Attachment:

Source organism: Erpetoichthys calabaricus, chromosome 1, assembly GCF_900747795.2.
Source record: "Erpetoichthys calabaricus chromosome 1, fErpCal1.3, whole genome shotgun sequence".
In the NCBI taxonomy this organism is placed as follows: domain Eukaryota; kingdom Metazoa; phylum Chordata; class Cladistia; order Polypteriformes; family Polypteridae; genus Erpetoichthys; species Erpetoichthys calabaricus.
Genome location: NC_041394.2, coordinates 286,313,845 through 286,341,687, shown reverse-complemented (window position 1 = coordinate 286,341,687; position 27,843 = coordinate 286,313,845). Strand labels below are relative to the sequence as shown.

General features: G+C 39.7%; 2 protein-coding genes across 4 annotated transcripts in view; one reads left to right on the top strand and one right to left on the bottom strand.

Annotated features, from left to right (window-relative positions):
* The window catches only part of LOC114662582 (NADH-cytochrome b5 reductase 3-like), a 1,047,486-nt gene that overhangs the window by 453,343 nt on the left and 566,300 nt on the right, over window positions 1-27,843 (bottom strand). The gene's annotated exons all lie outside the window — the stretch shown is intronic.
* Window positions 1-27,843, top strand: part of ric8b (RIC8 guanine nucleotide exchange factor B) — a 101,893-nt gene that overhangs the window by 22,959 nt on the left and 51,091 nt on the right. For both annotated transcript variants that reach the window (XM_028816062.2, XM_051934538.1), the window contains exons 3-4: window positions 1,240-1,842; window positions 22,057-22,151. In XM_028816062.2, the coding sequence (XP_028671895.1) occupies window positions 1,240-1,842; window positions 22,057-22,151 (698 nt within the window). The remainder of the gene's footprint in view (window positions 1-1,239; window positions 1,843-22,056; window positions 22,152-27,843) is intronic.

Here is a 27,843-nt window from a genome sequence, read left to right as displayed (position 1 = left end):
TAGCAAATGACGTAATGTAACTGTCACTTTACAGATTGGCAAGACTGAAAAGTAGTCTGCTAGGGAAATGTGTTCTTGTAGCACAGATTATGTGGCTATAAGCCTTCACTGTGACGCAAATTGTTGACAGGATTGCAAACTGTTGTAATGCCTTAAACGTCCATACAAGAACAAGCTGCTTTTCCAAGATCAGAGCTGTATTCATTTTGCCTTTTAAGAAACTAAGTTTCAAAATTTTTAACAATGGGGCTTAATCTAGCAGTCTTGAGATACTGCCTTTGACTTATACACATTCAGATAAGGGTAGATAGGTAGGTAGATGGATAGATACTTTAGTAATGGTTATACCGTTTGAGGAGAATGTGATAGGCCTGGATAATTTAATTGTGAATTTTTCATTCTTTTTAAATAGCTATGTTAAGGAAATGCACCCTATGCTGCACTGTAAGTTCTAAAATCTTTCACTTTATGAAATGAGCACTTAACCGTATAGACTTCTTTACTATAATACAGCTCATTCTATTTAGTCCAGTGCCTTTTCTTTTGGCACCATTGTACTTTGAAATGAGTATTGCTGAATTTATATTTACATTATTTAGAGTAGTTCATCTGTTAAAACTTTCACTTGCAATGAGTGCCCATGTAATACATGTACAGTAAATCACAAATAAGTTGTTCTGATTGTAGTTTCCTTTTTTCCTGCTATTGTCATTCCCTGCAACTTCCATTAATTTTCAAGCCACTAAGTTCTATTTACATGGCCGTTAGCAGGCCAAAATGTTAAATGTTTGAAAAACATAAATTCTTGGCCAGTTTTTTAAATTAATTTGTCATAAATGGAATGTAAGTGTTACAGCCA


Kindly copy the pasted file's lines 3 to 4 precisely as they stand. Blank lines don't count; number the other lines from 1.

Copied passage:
In the NCBI taxonomy this organism is placed as follows: domain Eukaryota; kingdom Metazoa; phylum Chordata; class Cladistia; order Polypteriformes; family Polypteridae; genus Erpetoichthys; species Erpetoichthys calabaricus.
Genome location: NC_041394.2, coordinates 286,313,845 through 286,341,687, shown reverse-complemented (window position 1 = coordinate 286,341,687; position 27,843 = coordinate 286,313,845). Strand labels below are relative to the sequence as shown.